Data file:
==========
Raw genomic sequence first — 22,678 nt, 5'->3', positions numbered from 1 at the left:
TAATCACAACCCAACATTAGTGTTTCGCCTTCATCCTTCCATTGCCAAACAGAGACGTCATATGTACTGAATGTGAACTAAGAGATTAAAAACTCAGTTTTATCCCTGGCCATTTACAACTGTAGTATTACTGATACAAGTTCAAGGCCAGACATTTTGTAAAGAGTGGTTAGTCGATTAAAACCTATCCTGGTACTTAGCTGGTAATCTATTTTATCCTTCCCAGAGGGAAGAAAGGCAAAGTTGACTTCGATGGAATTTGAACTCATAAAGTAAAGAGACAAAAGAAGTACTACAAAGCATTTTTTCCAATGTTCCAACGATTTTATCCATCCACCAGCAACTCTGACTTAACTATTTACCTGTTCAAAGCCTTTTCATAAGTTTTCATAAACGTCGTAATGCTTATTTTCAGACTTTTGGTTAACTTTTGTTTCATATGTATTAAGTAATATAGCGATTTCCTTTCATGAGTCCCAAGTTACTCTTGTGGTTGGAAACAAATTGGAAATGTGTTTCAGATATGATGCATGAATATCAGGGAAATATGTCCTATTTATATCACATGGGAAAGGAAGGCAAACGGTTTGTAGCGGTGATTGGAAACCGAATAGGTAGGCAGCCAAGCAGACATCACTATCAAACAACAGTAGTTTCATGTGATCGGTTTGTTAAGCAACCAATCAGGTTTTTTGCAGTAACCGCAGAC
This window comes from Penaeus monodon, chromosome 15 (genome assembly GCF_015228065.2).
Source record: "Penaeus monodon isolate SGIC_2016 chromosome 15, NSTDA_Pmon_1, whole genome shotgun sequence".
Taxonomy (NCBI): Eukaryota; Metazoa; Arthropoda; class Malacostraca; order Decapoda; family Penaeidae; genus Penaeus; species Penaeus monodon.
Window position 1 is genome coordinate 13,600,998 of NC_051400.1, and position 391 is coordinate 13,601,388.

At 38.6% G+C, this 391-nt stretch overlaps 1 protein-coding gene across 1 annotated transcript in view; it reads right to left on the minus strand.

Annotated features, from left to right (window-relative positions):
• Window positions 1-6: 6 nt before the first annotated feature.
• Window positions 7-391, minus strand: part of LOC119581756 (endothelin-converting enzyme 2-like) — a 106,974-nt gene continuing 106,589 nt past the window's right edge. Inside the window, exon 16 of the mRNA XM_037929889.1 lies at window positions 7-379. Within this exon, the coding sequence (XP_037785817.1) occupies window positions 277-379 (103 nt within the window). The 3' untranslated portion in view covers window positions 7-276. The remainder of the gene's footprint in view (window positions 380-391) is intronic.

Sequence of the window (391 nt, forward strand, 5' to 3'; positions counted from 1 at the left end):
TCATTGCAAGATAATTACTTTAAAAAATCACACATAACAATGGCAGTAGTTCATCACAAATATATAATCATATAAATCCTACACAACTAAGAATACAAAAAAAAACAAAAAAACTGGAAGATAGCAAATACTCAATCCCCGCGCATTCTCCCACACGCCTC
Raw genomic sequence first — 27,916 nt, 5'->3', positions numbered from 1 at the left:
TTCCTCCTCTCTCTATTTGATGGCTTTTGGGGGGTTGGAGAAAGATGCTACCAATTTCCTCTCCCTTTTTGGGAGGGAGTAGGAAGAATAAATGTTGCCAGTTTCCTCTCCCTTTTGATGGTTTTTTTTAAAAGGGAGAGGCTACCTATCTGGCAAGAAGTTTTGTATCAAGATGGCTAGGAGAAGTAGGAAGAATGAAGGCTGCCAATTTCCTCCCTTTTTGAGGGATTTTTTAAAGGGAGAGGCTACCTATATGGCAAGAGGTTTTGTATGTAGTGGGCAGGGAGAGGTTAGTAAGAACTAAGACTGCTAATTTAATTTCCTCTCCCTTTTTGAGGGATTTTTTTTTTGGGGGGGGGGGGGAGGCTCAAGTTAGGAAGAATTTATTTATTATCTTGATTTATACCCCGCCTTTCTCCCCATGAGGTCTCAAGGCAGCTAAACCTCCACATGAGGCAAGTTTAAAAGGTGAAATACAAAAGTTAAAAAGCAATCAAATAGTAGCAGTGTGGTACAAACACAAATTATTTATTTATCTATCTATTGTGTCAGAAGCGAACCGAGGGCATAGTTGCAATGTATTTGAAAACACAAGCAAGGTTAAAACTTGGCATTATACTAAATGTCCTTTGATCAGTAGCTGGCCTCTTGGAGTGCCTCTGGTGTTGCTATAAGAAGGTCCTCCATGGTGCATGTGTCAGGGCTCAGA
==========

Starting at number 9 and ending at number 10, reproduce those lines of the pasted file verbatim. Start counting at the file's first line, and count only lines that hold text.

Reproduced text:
• Window positions 1-6: 6 nt before the first annotated feature.
• Window positions 7-391, minus strand: part of LOC119581756 (endothelin-converting enzyme 2-like) — a 106,974-nt gene continuing 106,589 nt past the window's right edge. Inside the window, exon 16 of the mRNA XM_037929889.1 lies at window positions 7-379. Within this exon, the coding sequence (XP_037785817.1) occupies window positions 277-379 (103 nt within the window). The 3' untranslated portion in view covers window positions 7-276. The remainder of the gene's footprint in view (window positions 380-391) is intronic.